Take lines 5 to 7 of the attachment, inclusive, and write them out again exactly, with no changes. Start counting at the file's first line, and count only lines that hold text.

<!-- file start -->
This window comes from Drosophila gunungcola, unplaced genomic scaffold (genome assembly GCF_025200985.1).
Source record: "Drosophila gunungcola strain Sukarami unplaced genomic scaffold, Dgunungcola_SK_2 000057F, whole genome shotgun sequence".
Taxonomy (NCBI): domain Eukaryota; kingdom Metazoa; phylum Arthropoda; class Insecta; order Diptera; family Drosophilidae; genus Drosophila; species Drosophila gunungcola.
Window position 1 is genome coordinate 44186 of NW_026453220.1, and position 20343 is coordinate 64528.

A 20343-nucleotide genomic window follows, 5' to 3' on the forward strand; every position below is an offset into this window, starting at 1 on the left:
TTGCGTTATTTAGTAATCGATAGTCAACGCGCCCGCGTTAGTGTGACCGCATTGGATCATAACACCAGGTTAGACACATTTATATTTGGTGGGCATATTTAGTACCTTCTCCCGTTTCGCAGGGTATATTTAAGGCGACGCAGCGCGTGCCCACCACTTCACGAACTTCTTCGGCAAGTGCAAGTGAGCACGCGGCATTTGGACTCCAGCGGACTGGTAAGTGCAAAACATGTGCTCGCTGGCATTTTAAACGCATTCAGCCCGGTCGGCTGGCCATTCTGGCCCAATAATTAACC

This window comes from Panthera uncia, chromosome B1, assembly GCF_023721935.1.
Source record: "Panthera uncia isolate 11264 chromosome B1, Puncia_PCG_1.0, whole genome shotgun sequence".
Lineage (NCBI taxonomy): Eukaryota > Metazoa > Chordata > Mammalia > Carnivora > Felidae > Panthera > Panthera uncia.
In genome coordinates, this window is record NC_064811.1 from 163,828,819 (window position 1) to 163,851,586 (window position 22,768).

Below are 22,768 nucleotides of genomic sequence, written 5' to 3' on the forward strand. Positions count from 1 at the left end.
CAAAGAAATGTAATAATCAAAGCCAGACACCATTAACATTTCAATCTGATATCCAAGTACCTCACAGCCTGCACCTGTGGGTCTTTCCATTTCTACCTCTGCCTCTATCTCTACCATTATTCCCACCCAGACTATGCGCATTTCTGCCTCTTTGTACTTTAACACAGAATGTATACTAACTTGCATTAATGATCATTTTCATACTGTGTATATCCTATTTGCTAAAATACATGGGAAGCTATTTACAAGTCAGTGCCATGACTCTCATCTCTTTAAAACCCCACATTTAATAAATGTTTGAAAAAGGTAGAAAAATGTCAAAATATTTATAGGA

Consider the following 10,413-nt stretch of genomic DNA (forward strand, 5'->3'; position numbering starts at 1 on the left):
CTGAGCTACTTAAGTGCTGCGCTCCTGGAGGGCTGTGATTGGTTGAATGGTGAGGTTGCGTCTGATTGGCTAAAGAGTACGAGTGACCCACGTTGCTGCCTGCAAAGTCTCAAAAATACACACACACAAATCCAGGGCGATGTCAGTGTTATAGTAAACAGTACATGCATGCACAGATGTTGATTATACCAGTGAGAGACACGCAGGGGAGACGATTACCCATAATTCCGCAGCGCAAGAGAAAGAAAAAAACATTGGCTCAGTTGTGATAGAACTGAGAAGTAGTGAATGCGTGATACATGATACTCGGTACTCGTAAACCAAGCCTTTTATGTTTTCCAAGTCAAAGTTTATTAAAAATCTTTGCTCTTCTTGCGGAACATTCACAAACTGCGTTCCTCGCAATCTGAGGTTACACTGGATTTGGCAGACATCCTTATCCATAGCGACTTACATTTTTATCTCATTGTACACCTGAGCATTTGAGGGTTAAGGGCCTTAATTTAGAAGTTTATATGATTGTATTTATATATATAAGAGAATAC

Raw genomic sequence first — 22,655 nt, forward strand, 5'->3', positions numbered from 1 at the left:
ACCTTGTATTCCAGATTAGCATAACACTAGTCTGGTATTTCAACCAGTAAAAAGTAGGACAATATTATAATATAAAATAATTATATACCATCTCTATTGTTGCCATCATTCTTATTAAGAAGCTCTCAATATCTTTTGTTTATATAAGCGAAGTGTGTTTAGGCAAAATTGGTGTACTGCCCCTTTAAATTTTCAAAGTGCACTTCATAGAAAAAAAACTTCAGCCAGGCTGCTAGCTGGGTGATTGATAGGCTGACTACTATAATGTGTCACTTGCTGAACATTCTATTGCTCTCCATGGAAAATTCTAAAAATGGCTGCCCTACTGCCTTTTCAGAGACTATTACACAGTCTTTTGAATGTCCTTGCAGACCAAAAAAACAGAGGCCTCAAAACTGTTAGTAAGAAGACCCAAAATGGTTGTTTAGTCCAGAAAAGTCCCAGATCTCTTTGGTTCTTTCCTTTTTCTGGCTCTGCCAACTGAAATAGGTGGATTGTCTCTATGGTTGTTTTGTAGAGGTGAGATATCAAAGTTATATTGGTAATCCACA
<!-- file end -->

A 20343-nucleotide genomic window follows, 5' to 3' on the forward strand; every position below is an offset into this window, starting at 1 on the left:
TTGCGTTATTTAGTAATCGATAGTCAACGCGCCCGCGTTAGTGTGACCGCATTGGATCATAACACCAGGTTAGACACATTTATATTTGGTGGGCATATTTAGTACCTTCTCCCGTTTCGCAGGGTATATTTAAGGCGACGCAGCGCGTGCCCACCACTTCACGAACTTCTTCGGCAAGTGCAAGTGAGCACGCGGCATTTGGACTCCAGCGGACTGGTAAGTGCAAAACATGTGCTCGCTGGCATTTTAAACGCATTCAGCCCGGTCGGCTGGCCATTCTGGCCCAATAATTAACC

This window comes from Panthera uncia, chromosome B1, assembly GCF_023721935.1.